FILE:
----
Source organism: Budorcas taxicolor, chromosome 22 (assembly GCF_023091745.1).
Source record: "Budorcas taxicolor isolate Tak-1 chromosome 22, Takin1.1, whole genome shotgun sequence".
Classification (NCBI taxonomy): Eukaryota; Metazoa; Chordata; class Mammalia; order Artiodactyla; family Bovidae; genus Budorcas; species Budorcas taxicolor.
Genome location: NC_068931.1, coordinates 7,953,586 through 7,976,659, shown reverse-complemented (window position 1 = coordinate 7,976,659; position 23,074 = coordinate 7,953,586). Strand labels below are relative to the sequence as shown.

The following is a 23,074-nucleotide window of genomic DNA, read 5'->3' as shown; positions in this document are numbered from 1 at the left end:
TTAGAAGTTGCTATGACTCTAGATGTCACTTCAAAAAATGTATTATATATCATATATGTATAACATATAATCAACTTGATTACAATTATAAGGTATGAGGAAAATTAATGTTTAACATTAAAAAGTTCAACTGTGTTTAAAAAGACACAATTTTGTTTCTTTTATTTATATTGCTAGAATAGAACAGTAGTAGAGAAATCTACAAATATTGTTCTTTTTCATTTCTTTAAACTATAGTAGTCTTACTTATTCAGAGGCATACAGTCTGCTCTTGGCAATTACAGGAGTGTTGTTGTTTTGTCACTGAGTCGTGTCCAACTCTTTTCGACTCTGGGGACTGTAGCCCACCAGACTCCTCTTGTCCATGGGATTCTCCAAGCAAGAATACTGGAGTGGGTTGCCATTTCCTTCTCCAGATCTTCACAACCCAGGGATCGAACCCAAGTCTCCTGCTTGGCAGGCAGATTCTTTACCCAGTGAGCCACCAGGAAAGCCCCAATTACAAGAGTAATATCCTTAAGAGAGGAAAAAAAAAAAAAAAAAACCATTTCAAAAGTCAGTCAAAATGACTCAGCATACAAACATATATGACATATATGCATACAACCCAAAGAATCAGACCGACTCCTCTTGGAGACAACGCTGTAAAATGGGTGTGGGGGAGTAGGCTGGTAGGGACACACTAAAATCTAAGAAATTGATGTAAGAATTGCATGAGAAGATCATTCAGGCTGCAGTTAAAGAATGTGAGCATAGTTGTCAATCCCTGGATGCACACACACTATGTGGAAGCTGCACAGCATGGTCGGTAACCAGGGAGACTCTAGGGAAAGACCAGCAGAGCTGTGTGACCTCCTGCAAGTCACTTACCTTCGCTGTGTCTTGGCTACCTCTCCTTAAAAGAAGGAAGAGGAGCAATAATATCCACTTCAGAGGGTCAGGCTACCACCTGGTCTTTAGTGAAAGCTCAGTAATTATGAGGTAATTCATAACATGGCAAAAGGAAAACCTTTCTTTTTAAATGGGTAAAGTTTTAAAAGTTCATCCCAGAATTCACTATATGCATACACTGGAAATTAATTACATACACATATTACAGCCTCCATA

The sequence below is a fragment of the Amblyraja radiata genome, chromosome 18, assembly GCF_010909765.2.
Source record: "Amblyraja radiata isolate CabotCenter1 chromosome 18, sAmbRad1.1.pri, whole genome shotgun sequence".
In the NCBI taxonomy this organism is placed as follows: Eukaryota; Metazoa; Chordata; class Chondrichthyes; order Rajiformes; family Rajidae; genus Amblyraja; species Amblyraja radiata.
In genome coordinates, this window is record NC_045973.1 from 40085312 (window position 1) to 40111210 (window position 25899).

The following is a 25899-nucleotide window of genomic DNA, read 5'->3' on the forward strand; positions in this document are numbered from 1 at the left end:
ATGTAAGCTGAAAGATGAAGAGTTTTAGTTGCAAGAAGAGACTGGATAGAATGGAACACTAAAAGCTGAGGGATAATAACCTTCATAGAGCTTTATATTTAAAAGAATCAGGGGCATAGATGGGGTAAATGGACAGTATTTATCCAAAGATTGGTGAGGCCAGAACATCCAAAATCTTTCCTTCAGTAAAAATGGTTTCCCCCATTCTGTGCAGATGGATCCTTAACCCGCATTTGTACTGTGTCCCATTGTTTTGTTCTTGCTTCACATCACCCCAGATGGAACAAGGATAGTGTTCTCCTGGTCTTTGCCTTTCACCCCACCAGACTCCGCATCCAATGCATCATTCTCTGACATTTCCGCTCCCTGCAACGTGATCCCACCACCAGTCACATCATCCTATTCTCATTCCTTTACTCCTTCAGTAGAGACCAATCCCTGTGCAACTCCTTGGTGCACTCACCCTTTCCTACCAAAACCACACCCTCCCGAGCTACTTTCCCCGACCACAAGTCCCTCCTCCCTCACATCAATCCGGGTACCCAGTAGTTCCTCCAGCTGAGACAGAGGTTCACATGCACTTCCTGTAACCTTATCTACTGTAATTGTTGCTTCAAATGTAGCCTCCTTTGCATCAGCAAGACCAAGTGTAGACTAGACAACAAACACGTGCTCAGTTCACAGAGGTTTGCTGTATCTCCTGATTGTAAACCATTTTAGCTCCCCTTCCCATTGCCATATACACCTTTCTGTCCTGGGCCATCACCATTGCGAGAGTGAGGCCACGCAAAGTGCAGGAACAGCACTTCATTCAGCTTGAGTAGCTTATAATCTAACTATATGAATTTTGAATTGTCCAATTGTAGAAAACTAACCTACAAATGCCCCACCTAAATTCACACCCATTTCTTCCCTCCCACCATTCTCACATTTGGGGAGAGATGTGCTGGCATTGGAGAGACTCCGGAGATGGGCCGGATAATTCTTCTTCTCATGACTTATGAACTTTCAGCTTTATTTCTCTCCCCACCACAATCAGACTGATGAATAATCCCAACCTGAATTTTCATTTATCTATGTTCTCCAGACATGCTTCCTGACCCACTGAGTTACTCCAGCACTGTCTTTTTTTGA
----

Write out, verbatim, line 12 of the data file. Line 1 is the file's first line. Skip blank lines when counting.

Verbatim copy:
ATGTAAGCTGAAAGATGAAGAGTTTTAGTTGCAAGAAGAGACTGGATAGAATGGAACACTAAAAGCTGAGGGATAATAACCTTCATAGAGCTTTATATTTAAAAGAATCAGGGGCATAGATGGGGTAAATGGACAGTATTTATCCAAAGATTGGTGAGGCCAGAACATCCAAAATCTTTCCTTCAGTAAAAATGGTTTCCCCCATTCTGTGCAGATGGATCCTTAACCCGCATTTGTACTGTGTCCCATTGTTTTGTTCTTGCTTCACATCACCCCAGATGGAACAAGGATAGTGTTCTCCTGGTCTTTGCCTTTCACCCCACCAGACTCCGCATCCAATGCATCATTCTCTGACATTTCCGCTCCCTGCAACGTGATCCCACCACCAGTCACATCATCCTATTCTCATTCCTTTACTCCTTCAGTAGAGACCAATCCCTGTGCAACTCCTTGGTGCACTCACCCTTTCCTACCAAAACCACACCCTCCCGAGCTACTTTCCCCGACCACAAGTCCCTCCTCCCTCACATCAATCCGGGTACCCAGTAGTTCCTCCAGCTGAGACAGAGGTTCACATGCACTTCCTGTAACCTTATCTACTGTAATTGTTGCTTCAAATGTAGCCTCCTTTGCATCAGCAAGACCAAGTGTAGACTAGACAACAAACACGTGCTCAGTTCACAGAGGTTTGCTGTATCTCCTGATTGTAAACCATTTTAGCTCCCCTTCCCATTGCCATATACACCTTTCTGTCCTGGGCCATCACCATTGCGAGAGTGAGGCCACGCAAAGTGCAGGAACAGCACTTCATTCAGCTTGAGTAGCTTATAATCTAACTATATGAATTTTGAATTGTCCAATTGTAGAAAACTAACCTACAAATGCCCCACCTAAATTCACACCCATTTCTTCCCTCCCACCATTCTCACATTTGGGGAGAGATGTGCTGGCATTGGAGAGACTCCGGAGATGGGCCGGATAATTCTTCTTCTCATGACTTATGAACTTTCAGCTTTATTTCTCTCCCCACCACAATCAGACTGATGAATAATCCCAACCTGAATTTTCATTTATCTATGTTCTCCAGACATGCTTCCTGACCCACTGAGTTACTCCAGCACTGTCTTTTTTTGA